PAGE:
Sinhala Kingdom

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Sinhala was a kingdom in the island Lanka, modern-day Sri Lanka, mentioned in the epic Mahabharata. From Sinhala Diva' (Island of Sinhala) are derived the Persian/Arabic Serendip or Sarandib, and the European 'Ceilao', 'Zeylan' and 'Ceylon'.

References in Mahabharata[edit]

The myth about the origin of the Sinhala Tribe[edit]

*Mahabharata, Book 1, Chapter 177

When the sage Vasistha was attacked by king Viswamitra's army, Vasistha's cow, Kamadehnu, brought forth from her tail, an army of Pallavas, and from her udders, an army of Dravidas and Sakas; and from her womb, an army of Yavanas, and from her dung, an army of Savaras; and from her urine, an army of Kanchis; and from her sides, an army of Savaras. And from the froth of her mouth came out hosts of Paundras and Kiratas, Yavanas and Sinhalas, and the barbarous tribes of Khasas and Chivukas and Pulindas and Chinas and Hunas with Keralas,and numerous other Mlechchhas.

In the ancient Indian literature, cow is a symbol of earth or land. Thus the myth mentioned above simply means that, these tribes gathered for the protection of sage Vasistha's land, against the army of king Viswamitra.

Kings present in Yudhisthira's Rajasuya Sacrifice[edit]

*Mahabharata, Book 2, Chapter 33

King Bhagadatta of Pragjyotisha accompanied by all Mlechcha tribes inhabiting the marshy regions on the sea-shore; and many mountain kings, and king Vrihadvala; and Vasudeva the king of the Paundrayas, and the kings of Vanga and Kalinga; and Akastha and Kuntala and the kings of the Malavas and the Andhrakas; and the Dravidas and the Singhalas and the king of Kashmira, and king Kuntibhoja of great energy and king Gauravahana, and all the other heroic kings of Valhika; and Virata with his two sons, and Mavella endued with great might; and various kings and princes ruling in various countries; and, king Sisupala accompanied by his son, all of them came to the (Rajasuya) sacrifice of Yudhisthira.

*Mahabharata, Book 2, Chapter 51

The Kings of Chola and Pandya, brought numberless jars of gold filled with fragrant sandal juice from the hills of Malaya, and loads of sandal and aloe wood from the Dardduras hills, and many gems of great brilliancy and fine cloths inlaid with gold. The king of the Singhalas gave those best of sea-born gems called the lapis lazuli, and heaps of pearls also, and hundreds of coverlets for elephants.

*Mahabharata, Book 3, Chapter 51

Vasudeva Krishna to Yudhisthira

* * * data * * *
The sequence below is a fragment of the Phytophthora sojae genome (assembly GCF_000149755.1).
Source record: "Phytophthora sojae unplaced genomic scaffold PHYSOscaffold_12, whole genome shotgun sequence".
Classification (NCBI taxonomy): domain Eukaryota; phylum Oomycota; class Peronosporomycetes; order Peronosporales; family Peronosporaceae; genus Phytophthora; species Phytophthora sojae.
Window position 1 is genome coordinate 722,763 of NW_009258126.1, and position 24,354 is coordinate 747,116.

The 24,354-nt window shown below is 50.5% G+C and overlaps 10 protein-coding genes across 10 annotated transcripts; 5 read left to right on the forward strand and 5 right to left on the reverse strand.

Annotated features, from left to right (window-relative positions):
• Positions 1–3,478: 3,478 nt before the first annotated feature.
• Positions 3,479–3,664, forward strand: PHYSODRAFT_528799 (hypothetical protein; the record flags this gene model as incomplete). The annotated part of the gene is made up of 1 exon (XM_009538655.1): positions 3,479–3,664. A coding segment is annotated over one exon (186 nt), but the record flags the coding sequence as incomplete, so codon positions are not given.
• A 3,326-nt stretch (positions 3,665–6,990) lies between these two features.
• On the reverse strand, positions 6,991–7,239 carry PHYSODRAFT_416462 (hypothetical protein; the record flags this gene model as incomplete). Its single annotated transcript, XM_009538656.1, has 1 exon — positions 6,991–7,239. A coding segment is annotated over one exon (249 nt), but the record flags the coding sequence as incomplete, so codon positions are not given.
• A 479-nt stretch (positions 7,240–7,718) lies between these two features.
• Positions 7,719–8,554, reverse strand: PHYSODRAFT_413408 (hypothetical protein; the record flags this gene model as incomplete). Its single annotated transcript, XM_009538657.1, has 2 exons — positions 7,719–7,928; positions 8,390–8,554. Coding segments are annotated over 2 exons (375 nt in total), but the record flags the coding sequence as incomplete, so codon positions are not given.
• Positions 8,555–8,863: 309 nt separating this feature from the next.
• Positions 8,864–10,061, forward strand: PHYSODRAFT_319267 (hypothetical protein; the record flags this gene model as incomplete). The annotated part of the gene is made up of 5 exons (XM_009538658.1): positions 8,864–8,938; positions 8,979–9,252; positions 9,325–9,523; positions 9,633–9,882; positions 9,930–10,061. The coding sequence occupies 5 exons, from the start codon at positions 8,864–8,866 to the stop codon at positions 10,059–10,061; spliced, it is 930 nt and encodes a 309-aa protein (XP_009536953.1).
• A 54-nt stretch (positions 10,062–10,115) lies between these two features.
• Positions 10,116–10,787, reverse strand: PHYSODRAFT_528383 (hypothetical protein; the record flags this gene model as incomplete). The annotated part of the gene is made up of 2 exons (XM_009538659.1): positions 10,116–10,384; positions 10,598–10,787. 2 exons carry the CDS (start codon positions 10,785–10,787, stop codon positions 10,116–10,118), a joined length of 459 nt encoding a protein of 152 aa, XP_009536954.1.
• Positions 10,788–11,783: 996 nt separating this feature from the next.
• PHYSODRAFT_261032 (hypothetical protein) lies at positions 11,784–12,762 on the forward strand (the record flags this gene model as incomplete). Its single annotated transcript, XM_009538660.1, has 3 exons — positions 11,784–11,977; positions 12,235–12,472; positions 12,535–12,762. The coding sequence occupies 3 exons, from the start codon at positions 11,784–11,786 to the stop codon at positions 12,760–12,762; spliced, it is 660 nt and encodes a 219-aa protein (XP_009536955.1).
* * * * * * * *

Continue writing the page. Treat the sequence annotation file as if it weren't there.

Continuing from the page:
All kings, even those of the Vangas and Angas and Paundras and Odras and Cholas and Dravidas and Andhakas, and the chiefs of many islands and countries on the seaboard as also of frontier states, including the rulers of the Sinhalas, the barbarous mlecchas, the natives of Lanka, and all the kings of the West by hundreds, and all the chiefs of the sea-coast, and the kings of the Pahlavas and the Daradas and the various tribes of the Kiratas and Yavanas and Sakras and the Harahunas and Chinas and Tukharas and the Sindhavas and the Jagudas and the Ramathas and the Mundas and the inhabitants of the kingdom of women and the Tanganas and the Kekayas and the Malavas and the inhabitants of Kasmira, were present in obedience to your invitation, performing various offices (during Yudhisthira's Rajasuya Sacrifice). They were fighters.

Sinhalas in Kurukshetra War[edit]

*Mahabharata, Book 7, Chapter 20 The Kalingas, the Sinhalas, the Easterners, the Sudras, the Abhiras, the Daserakas, the Sakas, the Yavanas, the Kambojas, the Hangsapadas, the Surasenas, the Daradas, the Madras, and the Kalikeyas, with hundreds and thousands of elephants, steeds, chariots, and foot-soldiers were stationed at the neck of Drona's Garuda Military Formation.

See also[edit]

Kingdoms of Ancient India

Sinhala

Vanga Kingdom

Lanka Kingdom

Kerala Kingdom

References[edit]

  1. ^ Chander, Prakash (1 Jan 2003). India 2003: Past and Present (1st ed.). APH Publishing Corporation. p. 112. ISBN 978-8176484558. Retrieved 19 August 2014. 
  2. ^ Ravana - The Great King of Lanka - M.S. Purnalingam Pillai - Google Books. Books.google.com. Retrieved 2014-08-20. 
  3. ^ Wilson, H. H. (1839). "Account of the Foe Kue Hi". The Journal of the Royal Asiatic Society (Ulan Press): 135. Retrieved 19 August 2014. 
  • Mahabharata of Krishna Dwaipayana Vyasa, translated to English by Kisari Mohan Ganguli
  • Wright, Arnold (1907) Twentieth Century Impressions of Ceylon ISBN 81-206-1335-x